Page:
Episodes
This week we talk to cognitive neuroscientist Chantel Prat about her new book The Neuroscience of You: How Every Brain is Different and How to Understand Yours. The book is the result of Prat’s decades of work on the biological basis of individual differences in cognition—what makes you you. Support the show: https://www.patreon.com/inquiringminds See omnystudio.com/listener for privacy information.
Published 08/10/22
Published 08/10/22
This week we talk to philosopher and animal ethicist David Peña-Guzmán about his new book When Animals Dream: The Hidden World of Animal Consciousness. David explores the idea that there really is a subjective world—a dream world—that lights up when animals sleep, what that actually looks like, and its moral implications. Support the show: https://www.patreon.com/inquiringminds See omnystudio.com/listener for privacy information.
Published 07/17/22
This week we’re joined by podcaster, journalist, and author David McRaney to discuss his latest book How Minds Change: The Surprising Science of Belief, Opinion, and Persuasion. It’s a deep look at what we know about what it takes to change someone’s mind and why it’s more complicated than you might think. Support the show: https://www.patreon.com/inquiringminds See omnystudio.com/listener for privacy information.
Published 07/05/22
This week we welcome back James Beard award winning food science writer J. Kenji López-Alt. He talks about growing up around science, studying architecture at MIT, and how, strangely enough, both subjects pertain to cooking. Kenji is the author of the bestselling The Food Lab and the recently released The Wok: Recipes and Techniques. Support the show: https://www.patreon.com/inquiringminds See omnystudio.com/listener for privacy information.
Published 06/29/22
You might not be aware of it, but the UK is experiencing a wildlife crisis. Ecologist Derek Gow joins us this week to talk about what we ought to do about it and how he’s trying to rewild the country with his farm-turned-wildlife breeding center. Gow wrote the bestselling Bringing Back the Beaver and will soon release his latest book Birds, Beasts and Bedlam: Turning My Farm into an Ark for Lost Species. Support the show: https://www.patreon.com/inquiringminds See omnystudio.com/listener...
Published 06/01/22
On the show this week we’re joined by naturalist, author, and returning guest Sy Montgomery. Throughout her career, Montgomery has repeatedly shown an incredible ability to understand, befriend, and interact with animals. We last heard from her in episode #128 where she talked about her 2016 book The Soul of an Octopus, but she’s written about everything from tigers to snakes to hummingbirds. In this episode we explore her latest book, where she covers her perhaps most challenging animal yet,...
Published 05/24/22
On the show this week we’re joined by Brian Butterworth, emeritus professor of cognitive neuropsychology and author of the new book Can Fish Count? What Animals Reveal About Our Uniquely Mathematical Minds. He’s spent his career looking at the genetics and neuroscience of mathematical ability—and not just in humans.  Support the show: https://www.patreon.com/inquiringminds See omnystudio.com/listener for privacy information.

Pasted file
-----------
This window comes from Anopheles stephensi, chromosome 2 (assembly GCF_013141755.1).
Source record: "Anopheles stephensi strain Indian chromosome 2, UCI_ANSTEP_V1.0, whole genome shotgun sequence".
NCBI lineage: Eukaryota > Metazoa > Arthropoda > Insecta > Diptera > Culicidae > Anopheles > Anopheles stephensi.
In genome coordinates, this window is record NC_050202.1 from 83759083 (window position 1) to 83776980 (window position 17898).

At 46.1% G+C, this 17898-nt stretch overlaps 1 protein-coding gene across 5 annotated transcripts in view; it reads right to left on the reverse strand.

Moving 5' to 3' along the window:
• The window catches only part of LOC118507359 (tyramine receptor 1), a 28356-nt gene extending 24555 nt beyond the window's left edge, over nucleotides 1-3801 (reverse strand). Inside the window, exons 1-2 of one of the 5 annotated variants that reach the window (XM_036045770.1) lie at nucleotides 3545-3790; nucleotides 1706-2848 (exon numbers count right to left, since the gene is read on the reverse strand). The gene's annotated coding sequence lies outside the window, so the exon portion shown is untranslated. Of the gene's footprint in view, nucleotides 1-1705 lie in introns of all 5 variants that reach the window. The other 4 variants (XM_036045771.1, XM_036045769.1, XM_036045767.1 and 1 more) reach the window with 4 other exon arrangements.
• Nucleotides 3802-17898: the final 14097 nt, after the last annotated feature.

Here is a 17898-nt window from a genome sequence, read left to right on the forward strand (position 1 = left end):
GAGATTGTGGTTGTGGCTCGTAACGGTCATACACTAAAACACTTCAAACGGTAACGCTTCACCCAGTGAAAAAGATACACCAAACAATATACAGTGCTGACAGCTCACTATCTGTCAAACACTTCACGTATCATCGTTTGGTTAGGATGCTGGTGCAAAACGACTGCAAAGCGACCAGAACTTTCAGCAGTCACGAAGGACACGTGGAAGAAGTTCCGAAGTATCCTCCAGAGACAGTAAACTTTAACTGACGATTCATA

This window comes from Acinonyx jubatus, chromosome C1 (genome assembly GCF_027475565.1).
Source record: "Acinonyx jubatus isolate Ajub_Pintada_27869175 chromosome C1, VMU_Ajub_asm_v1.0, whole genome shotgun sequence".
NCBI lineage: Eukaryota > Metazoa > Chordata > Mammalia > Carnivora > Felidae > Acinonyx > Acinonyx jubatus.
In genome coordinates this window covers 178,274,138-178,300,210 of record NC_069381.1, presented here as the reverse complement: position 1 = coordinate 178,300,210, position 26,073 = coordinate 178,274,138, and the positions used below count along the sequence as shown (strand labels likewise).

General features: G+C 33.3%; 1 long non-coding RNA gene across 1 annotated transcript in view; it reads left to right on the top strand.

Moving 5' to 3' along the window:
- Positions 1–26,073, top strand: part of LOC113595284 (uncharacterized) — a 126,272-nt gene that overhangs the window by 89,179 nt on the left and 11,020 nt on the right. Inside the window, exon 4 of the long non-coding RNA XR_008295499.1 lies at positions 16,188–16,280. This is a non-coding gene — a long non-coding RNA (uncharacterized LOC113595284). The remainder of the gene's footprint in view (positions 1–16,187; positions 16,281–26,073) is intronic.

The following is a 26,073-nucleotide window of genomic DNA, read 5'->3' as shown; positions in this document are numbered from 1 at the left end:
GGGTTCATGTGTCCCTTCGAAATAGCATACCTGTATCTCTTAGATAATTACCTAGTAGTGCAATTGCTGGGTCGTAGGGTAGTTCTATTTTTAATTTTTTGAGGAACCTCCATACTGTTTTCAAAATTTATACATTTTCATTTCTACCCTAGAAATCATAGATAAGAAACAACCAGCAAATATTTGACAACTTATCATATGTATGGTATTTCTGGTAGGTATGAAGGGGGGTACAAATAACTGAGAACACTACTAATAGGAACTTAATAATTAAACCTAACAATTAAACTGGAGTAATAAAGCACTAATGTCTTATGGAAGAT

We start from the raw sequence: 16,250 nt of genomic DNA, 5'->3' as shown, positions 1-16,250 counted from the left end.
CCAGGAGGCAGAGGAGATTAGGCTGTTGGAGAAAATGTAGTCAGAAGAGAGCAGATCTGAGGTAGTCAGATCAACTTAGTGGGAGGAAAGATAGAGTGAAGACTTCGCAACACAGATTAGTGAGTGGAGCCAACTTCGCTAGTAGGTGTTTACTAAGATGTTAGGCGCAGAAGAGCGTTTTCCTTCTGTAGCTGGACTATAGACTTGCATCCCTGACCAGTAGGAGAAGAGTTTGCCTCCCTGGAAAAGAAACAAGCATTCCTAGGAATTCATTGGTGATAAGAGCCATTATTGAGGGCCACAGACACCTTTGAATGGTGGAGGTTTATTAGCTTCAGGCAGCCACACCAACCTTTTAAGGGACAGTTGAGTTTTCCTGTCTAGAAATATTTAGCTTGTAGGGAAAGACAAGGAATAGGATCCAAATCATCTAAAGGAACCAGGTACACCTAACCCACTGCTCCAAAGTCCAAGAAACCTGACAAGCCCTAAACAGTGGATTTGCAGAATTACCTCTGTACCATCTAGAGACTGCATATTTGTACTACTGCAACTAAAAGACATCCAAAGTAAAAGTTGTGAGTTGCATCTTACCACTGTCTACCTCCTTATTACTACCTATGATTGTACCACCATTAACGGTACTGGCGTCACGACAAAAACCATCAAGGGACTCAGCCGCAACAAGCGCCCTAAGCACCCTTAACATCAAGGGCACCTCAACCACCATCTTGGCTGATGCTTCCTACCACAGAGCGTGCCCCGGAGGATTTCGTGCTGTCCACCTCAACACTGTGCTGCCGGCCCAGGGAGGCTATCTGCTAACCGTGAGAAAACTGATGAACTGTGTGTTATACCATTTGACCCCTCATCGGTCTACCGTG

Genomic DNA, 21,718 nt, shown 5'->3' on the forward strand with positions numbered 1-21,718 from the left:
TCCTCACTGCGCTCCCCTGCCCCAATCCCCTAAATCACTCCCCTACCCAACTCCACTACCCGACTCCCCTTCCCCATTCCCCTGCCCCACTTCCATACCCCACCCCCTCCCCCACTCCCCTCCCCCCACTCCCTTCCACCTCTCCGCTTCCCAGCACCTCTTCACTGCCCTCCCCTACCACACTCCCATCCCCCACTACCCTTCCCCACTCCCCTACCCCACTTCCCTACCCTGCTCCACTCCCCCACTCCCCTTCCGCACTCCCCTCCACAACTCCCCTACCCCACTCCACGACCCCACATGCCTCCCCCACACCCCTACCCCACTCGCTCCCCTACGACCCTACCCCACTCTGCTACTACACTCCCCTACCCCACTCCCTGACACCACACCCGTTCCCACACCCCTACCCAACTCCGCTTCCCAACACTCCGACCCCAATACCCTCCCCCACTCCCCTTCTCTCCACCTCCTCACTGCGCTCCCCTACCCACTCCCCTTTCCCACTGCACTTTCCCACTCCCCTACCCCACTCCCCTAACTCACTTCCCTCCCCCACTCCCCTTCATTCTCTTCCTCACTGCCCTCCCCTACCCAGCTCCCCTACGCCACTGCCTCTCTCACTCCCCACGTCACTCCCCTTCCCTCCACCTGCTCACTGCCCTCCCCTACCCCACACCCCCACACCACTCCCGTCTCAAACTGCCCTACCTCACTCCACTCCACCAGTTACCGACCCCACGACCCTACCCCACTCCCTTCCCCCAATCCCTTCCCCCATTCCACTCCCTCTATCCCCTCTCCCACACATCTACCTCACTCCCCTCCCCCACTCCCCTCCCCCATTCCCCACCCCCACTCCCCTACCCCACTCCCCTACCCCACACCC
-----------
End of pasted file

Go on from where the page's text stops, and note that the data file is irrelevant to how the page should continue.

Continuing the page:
Published 05/17/22
How do you feel fear and be creative anyway? How is letting your mind wander key to coming up with, and following through on, creative ideas? Returning to the show this week is journalist Matt Richtel, winner of the 2010 Pulitzer Prize for National Reporting for a series on distracted driving, and author of numerous books. His latest book, Inspired: Understanding Creativity: A Journey Through Art, Science, and the Soul, is devoted to a deeper understanding of creativity and he joins us this...
Published 05/03/22
How do you define how painful something is? On the show this week we welcome back physician, writer, and clinical researcher Haider Warraich to talk about his new book The Song of Our Scars: The Untold Story of Pain. Warraich explores the idea that far from being something objective and easily defined, pain is complex, misunderstood, and culturally influenced. The book delves into the history of pain and explains how our understanding of it has been “shaped not just by science but by politics...
Published 04/19/22
This week we’re joined by Benjamin Ehrlich, author of The Brain in Search of Itself: Santiago Ramón y Cajal and the Story of the Neuron. It’s a book about the discoveries and life of Spanish neuroscientist Santiago Ramón y Cajal, who has been called the ‘father of modern neuroscience.’  While today relatively unknown outside of his field, Cajal’s discoveries about the brain changed the field of neuroscience forever. In 1906 he won a Nobel Prize for his pioneering work on neurons, which he...
Published 04/04/22
This week, we examine a recent discovery that certain types of cancer cells may allow us to better understand how cells adapt to the intracellular environment (and explain what the intracellular environment is). Indre discusses how she and her students have recently been working on methods of measuring creativity. And we look at some new research focusing on the hunting method used by archerfish in order to study aspects of visual perception. Inquiring Minds website Support the show:...
Published 03/17/22
During the pandemic, one thing we’ve had a little more of--at least sometimes--is time. Time to panic and stress and worry, but also time to think and reflect. This week, in the spirit of reflection, we’re revisiting a conversation with theoretical physicist Sean Carroll recorded back in 2016. At the time he had just written a book called The Big Picture: On the Origins of Life, Meaning, and the Universe Itself, which explores questions about purpose and belief and meaning. Today, in 2022,...
Published 03/07/22